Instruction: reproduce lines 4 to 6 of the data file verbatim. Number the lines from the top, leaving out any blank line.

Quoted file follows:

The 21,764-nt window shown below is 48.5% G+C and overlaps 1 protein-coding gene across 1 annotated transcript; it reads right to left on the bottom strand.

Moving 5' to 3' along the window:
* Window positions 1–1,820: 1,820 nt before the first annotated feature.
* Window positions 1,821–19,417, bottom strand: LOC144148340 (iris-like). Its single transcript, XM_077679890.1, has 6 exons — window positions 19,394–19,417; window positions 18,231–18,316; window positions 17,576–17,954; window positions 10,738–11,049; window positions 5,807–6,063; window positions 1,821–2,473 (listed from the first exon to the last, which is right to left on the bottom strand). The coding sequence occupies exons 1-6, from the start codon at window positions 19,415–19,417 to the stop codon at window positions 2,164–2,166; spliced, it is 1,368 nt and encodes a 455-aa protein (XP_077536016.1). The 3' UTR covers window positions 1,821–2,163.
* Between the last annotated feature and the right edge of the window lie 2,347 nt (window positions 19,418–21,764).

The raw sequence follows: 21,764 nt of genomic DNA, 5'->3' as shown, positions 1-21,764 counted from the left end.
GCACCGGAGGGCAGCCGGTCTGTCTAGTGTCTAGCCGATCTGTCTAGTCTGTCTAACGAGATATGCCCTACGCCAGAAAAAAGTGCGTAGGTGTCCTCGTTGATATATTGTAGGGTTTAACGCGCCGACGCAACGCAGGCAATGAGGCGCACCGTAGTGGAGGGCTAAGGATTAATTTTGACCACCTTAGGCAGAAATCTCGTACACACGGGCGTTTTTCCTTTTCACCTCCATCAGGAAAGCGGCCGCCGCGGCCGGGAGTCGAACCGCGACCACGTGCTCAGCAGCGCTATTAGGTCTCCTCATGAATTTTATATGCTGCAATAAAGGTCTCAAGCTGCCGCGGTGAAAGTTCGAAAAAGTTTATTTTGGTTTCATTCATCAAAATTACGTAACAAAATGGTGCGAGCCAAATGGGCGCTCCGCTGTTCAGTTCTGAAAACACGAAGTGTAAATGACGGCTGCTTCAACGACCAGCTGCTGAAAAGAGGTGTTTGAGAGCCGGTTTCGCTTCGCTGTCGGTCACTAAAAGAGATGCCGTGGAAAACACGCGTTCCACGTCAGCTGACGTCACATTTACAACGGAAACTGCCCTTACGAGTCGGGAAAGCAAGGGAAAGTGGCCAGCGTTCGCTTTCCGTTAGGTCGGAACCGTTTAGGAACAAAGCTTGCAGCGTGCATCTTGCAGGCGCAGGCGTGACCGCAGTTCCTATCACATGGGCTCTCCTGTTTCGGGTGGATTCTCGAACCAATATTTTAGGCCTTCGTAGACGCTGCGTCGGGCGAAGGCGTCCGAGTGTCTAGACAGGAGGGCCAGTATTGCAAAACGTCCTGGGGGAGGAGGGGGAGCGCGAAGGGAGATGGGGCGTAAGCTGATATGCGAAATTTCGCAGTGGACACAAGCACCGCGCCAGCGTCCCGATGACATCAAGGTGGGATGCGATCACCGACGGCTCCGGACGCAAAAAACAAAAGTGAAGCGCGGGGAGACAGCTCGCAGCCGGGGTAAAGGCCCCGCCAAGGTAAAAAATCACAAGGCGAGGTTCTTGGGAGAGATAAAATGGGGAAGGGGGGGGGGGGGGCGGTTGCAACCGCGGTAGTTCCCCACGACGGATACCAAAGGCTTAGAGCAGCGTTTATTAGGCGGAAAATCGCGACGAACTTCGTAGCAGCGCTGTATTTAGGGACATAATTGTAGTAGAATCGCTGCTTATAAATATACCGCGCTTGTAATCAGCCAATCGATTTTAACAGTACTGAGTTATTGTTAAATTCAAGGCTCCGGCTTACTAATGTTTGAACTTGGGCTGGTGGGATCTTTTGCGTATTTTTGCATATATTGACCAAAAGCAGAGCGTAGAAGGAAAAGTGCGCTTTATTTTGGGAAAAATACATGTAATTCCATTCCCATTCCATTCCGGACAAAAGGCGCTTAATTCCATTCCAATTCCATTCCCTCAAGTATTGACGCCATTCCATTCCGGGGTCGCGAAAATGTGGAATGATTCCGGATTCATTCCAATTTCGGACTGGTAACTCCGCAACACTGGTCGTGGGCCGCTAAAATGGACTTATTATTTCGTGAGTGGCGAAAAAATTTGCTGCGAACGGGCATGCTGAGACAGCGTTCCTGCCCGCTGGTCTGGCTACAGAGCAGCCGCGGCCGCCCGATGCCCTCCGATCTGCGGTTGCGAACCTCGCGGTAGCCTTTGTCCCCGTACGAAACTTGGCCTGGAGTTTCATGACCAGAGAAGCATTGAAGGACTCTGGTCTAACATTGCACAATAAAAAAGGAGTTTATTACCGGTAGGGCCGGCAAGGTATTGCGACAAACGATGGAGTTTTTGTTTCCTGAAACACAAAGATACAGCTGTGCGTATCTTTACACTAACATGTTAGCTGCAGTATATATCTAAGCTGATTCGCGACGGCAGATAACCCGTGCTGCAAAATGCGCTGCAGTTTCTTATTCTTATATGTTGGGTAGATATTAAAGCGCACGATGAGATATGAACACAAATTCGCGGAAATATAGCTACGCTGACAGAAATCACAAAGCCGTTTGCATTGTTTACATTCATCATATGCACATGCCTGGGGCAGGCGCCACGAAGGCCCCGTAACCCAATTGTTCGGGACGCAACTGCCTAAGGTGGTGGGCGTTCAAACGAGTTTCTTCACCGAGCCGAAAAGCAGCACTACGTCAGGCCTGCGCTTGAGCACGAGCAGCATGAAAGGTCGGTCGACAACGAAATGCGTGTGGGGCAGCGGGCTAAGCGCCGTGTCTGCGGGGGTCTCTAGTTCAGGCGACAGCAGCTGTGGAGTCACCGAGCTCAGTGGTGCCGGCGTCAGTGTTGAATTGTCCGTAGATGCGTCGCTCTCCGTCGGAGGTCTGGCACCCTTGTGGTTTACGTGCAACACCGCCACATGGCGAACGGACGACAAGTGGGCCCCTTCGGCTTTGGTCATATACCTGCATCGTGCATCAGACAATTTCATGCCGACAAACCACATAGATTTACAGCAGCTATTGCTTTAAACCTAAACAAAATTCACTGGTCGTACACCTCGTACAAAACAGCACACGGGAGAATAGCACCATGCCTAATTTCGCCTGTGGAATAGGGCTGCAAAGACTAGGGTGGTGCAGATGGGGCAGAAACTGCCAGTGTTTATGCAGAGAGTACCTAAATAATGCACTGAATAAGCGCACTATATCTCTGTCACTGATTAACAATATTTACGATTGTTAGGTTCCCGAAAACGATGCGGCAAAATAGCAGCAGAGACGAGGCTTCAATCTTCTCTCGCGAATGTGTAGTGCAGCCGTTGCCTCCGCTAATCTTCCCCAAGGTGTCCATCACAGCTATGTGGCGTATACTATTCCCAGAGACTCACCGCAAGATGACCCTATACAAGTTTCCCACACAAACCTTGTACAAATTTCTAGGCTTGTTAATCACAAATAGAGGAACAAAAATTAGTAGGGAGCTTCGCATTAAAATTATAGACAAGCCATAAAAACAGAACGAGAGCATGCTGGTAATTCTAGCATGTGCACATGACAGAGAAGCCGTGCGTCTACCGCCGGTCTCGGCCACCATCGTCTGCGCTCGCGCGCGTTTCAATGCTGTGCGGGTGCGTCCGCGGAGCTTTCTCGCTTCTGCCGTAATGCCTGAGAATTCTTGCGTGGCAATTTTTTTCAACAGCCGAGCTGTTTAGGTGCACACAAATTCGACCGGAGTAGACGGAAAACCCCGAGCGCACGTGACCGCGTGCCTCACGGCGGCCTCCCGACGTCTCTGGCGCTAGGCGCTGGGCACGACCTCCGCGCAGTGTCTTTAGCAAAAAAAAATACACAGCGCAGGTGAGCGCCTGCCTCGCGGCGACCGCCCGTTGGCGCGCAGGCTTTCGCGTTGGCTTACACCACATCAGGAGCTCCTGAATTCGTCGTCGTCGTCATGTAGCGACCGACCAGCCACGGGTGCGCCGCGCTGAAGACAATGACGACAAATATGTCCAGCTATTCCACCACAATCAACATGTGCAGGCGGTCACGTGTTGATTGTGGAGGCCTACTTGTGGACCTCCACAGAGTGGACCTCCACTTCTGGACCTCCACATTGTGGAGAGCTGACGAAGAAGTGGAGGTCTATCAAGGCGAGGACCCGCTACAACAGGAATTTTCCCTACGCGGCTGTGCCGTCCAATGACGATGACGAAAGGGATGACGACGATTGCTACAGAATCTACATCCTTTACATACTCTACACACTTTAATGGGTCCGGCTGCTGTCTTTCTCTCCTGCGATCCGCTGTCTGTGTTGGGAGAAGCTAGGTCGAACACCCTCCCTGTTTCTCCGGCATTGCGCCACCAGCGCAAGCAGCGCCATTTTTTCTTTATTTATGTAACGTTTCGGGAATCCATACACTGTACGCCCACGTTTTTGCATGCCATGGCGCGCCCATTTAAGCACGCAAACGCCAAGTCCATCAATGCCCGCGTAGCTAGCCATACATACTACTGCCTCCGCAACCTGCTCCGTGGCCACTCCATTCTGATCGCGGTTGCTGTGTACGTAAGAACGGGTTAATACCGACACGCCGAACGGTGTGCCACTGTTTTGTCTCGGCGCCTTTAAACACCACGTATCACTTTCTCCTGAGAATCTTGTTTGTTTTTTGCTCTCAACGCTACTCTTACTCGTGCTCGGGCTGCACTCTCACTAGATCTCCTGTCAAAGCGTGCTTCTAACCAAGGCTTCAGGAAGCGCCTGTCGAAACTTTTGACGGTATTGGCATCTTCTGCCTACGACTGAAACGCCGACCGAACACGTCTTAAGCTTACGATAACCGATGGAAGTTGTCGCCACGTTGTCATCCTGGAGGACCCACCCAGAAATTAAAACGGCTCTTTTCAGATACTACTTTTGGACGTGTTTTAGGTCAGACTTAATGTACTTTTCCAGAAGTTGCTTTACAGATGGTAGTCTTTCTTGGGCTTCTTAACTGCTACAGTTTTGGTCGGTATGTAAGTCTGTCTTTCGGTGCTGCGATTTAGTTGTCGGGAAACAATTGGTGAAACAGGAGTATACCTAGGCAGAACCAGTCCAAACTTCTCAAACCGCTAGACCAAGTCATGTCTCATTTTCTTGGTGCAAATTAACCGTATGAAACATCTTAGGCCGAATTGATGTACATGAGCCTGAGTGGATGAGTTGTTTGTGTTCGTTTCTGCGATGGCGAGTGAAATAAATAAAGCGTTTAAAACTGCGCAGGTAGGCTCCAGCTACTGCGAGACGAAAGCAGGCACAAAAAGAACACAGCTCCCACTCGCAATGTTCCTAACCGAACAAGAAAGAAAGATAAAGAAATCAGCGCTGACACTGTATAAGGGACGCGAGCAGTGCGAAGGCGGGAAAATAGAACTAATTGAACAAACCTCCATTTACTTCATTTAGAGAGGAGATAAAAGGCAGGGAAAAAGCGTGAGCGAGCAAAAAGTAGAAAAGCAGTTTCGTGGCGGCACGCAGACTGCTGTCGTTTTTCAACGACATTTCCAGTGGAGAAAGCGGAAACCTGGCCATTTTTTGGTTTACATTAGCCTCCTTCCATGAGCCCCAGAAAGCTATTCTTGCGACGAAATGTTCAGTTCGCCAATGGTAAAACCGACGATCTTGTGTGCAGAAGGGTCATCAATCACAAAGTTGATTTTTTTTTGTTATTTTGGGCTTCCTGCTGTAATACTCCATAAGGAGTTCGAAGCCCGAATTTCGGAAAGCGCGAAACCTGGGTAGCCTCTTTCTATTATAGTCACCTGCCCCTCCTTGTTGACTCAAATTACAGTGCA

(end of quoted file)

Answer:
* Window positions 1,821–19,417, bottom strand: LOC144148340 (iris-like). Its single transcript, XM_077679890.1, has 6 exons — window positions 19,394–19,417; window positions 18,231–18,316; window positions 17,576–17,954; window positions 10,738–11,049; window positions 5,807–6,063; window positions 1,821–2,473 (listed from the first exon to the last, which is right to left on the bottom strand). The coding sequence occupies exons 1-6, from the start codon at window positions 19,415–19,417 to the stop codon at window positions 2,164–2,166; spliced, it is 1,368 nt and encodes a 455-aa protein (XP_077536016.1). The 3' UTR covers window positions 1,821–2,163.
* Between the last annotated feature and the right edge of the window lie 2,347 nt (window positions 19,418–21,764).

The raw sequence follows: 21,764 nt of genomic DNA, 5'->3' as shown, positions 1-21,764 counted from the left end.